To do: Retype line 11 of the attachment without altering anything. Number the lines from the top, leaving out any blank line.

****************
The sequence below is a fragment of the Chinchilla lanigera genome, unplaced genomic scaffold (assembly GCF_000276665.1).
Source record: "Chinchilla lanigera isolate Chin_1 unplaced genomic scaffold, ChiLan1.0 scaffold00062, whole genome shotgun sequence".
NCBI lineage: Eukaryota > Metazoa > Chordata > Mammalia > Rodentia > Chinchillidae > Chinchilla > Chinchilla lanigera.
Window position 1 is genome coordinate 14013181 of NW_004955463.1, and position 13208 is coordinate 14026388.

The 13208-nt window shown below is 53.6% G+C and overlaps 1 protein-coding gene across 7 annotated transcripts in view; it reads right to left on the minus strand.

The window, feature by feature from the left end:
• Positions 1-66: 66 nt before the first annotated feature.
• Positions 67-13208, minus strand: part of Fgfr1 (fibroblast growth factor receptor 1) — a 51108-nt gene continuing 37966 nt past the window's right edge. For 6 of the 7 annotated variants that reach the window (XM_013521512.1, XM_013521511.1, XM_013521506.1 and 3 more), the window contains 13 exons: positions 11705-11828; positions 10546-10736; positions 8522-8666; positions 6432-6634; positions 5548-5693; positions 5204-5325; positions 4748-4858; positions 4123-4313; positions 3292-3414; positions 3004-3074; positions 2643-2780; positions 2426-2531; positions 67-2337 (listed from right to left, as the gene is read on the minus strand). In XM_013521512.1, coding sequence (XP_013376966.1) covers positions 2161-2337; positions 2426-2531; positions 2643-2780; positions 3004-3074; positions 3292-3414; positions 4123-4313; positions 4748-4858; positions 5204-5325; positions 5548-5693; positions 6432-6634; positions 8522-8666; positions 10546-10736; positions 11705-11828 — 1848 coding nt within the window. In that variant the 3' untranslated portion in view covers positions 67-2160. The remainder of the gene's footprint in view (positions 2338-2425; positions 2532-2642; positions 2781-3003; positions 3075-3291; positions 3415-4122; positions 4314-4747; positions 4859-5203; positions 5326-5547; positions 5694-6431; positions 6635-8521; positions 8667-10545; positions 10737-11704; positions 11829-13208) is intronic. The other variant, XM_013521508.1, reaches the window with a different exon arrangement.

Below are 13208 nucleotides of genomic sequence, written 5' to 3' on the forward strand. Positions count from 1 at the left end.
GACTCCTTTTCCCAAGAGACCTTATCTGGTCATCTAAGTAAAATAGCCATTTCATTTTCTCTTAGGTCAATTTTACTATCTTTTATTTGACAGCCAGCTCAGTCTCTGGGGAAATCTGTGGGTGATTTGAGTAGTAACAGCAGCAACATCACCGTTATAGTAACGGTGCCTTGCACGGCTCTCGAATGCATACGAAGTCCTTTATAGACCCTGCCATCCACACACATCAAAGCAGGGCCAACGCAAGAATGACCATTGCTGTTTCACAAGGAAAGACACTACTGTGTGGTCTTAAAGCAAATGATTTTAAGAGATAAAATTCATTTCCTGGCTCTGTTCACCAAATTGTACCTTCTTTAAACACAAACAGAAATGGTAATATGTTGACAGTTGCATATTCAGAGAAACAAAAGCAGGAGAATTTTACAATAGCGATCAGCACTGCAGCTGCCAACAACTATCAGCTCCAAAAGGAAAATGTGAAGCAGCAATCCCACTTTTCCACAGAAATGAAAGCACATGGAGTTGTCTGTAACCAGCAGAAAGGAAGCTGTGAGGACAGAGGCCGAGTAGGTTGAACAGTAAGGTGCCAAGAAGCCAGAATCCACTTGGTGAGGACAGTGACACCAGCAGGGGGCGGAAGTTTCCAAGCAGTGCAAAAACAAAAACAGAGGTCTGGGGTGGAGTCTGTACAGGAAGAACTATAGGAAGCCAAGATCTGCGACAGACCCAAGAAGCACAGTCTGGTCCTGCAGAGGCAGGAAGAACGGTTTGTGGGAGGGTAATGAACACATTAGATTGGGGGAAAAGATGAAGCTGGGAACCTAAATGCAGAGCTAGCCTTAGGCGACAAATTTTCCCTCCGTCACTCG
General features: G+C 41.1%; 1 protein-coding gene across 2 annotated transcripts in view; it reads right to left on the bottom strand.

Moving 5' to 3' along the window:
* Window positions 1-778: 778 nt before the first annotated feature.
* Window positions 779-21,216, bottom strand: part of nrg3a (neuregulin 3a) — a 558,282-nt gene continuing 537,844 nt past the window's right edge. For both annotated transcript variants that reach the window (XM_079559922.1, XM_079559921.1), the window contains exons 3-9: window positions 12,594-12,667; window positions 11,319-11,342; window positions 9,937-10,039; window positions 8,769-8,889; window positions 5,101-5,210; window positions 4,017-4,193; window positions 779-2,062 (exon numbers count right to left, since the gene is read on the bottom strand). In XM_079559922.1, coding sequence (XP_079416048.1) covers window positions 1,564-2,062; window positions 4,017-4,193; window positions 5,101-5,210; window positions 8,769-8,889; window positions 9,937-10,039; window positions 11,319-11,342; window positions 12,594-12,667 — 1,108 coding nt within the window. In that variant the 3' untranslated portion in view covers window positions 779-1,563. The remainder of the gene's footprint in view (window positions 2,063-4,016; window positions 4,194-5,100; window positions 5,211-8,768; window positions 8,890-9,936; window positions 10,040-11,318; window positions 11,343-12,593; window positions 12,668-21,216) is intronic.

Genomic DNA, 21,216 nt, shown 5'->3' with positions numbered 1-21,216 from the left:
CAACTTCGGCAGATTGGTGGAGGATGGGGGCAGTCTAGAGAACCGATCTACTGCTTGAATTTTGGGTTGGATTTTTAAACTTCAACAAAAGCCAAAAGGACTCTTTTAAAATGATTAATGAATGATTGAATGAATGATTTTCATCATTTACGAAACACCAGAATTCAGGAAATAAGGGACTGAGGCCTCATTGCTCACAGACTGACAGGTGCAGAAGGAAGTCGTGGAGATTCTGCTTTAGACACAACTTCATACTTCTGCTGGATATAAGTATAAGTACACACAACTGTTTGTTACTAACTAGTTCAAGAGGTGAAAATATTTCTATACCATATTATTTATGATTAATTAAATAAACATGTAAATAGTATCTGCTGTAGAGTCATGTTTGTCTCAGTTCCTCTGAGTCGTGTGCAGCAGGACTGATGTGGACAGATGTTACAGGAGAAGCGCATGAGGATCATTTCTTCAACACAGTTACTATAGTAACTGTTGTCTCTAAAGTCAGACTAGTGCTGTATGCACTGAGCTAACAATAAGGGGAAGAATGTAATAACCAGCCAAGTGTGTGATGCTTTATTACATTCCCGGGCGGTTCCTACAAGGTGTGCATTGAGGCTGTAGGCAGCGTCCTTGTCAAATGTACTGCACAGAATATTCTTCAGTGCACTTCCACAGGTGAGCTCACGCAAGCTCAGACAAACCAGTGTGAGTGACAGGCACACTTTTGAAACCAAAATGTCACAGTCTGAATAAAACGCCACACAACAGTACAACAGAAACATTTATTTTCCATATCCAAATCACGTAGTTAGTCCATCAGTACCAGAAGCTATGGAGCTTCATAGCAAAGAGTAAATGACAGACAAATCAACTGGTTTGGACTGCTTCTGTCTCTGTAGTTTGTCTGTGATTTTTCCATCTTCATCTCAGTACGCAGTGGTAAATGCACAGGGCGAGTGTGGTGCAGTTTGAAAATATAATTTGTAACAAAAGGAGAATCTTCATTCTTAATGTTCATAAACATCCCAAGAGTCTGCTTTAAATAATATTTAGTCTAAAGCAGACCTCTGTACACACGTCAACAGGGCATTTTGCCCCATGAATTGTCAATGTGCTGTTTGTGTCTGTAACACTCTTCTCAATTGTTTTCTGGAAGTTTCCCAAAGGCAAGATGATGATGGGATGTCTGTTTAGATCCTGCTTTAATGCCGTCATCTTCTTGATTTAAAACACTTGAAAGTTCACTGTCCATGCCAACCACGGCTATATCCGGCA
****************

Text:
General features: G+C 41.1%; 1 protein-coding gene across 2 annotated transcripts in view; it reads right to left on the bottom strand.